When you wage war on the public schools, you’re attacking the mortar that holds the community together. You’re not a conservative, you’re a vandal. Garrison Keillor
I know all the data and all the rationales for the get-tough (actually, get-brutal) perspective on what to do about public schools in America. I know people who think calling them “government schools” is the height of hip sophistication, an Ayn-Randish kiss-off of education as community rather than commodity. I’m thoroughly familiar with real and massaged international test numbers, dropout rates and the SAT scores of people who choose to become teachers.
But here’s what I don’t get: Who benefits when there’s a concerted effort to paint a bedrock-of-democracy institution like free public education as massive failure?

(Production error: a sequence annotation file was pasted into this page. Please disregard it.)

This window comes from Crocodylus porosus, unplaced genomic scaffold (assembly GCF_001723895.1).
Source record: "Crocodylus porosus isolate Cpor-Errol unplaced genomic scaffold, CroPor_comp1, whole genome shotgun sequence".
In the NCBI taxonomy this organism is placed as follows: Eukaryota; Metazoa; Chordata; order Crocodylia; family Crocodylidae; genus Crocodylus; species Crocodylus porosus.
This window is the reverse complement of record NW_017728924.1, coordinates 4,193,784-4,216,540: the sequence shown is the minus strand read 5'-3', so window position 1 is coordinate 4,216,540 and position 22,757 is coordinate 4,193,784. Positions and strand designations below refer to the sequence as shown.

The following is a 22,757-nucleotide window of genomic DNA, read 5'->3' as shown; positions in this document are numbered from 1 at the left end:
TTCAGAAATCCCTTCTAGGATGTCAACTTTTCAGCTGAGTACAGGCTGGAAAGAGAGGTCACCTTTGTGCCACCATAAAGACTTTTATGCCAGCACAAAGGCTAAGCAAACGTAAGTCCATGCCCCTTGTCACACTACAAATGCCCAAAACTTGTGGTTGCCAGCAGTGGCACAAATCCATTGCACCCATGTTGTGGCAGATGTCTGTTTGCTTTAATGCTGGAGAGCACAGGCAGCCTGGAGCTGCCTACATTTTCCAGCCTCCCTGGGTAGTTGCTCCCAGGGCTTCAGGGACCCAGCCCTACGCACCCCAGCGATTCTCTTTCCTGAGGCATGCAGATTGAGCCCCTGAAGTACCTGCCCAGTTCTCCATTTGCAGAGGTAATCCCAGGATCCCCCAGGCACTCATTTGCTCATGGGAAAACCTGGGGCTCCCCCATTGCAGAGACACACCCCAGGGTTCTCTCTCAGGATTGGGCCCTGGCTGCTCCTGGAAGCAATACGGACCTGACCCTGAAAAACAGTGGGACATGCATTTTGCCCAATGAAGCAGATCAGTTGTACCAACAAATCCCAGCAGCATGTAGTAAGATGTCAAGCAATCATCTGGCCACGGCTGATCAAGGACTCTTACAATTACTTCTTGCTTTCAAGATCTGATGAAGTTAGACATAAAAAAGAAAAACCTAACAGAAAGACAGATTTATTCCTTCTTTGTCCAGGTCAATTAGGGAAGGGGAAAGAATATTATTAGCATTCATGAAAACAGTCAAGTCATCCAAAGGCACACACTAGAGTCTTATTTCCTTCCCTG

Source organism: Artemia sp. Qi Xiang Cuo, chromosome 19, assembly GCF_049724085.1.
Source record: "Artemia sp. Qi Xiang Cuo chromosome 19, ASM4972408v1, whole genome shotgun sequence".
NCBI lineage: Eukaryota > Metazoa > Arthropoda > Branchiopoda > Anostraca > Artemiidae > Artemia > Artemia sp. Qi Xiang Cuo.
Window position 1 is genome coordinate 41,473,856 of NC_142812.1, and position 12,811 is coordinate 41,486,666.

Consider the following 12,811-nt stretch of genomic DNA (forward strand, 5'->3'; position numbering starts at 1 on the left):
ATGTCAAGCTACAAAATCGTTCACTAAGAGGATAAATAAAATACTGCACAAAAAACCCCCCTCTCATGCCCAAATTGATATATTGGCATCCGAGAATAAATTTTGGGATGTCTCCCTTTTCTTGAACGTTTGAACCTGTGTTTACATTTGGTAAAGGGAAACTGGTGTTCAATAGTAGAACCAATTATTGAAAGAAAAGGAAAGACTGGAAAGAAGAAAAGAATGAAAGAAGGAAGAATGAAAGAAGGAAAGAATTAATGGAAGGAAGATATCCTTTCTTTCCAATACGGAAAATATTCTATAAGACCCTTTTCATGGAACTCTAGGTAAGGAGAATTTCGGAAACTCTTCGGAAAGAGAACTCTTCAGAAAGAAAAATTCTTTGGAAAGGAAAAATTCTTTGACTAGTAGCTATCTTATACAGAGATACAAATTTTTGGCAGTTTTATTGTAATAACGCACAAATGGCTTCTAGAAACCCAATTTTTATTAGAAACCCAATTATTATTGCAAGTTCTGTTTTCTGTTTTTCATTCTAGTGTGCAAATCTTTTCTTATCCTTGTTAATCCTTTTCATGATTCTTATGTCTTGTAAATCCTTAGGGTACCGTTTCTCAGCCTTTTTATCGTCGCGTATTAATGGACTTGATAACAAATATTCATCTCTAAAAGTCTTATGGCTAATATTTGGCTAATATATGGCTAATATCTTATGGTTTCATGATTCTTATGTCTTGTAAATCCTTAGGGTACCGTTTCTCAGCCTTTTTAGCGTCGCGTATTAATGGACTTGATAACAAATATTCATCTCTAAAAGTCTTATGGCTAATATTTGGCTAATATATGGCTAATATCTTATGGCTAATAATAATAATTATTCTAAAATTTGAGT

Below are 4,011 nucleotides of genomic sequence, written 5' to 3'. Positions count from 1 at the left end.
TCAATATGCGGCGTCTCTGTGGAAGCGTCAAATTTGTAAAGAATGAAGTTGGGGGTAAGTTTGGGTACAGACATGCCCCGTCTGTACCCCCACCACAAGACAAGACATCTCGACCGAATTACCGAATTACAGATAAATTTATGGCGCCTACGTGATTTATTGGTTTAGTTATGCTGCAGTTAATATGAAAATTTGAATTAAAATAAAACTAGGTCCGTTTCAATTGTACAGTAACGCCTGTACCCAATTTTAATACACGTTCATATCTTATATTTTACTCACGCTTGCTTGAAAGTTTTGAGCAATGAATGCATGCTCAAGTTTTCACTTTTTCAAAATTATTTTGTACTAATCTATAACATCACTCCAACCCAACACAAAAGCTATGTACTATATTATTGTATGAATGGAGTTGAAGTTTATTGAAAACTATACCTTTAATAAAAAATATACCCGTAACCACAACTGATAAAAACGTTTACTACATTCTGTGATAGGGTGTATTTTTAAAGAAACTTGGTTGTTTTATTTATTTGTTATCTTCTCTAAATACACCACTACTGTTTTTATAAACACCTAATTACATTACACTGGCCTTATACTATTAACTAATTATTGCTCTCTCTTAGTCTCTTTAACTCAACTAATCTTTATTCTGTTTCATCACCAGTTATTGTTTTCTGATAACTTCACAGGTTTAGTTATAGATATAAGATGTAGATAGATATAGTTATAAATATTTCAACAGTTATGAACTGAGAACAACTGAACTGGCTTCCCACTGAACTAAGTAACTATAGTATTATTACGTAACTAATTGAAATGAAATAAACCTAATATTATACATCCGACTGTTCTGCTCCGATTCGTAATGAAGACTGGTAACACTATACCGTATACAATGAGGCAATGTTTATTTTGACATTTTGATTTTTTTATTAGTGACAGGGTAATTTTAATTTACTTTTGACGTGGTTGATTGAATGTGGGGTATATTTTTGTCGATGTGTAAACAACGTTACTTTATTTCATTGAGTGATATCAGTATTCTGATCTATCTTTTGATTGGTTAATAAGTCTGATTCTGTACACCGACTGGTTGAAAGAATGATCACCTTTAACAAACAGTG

I’m perfectly willing to admit that lots of public schools (and lots of charter schools, and more than a few private schools) aren’t very good. Some are terrible. There are some terrible teachers, too--in all three kinds of school. Somebody ought to do something about that.
But must step one in that campaign be trashing the current--overwhelmingly predominant--form of educational service? What purpose does that serve--beyond reducing confidence in a system upon which our national well-being and economic health depends? Whose axe is being ground when the general consensus is that public schooling has failed?
I have had firsthand experience with both public and private schools--through the lens of scrutinizing parent with considerable experience in education. One of our two children attended a highly regarded, competitive-admissions all-girls Catholic Academy, in a tony suburb of Detroit. The other attended our local, small-town public high school, a half-mile from our home. Their experiences were considerably different--but I would be hard-pressed to determine which was “better.”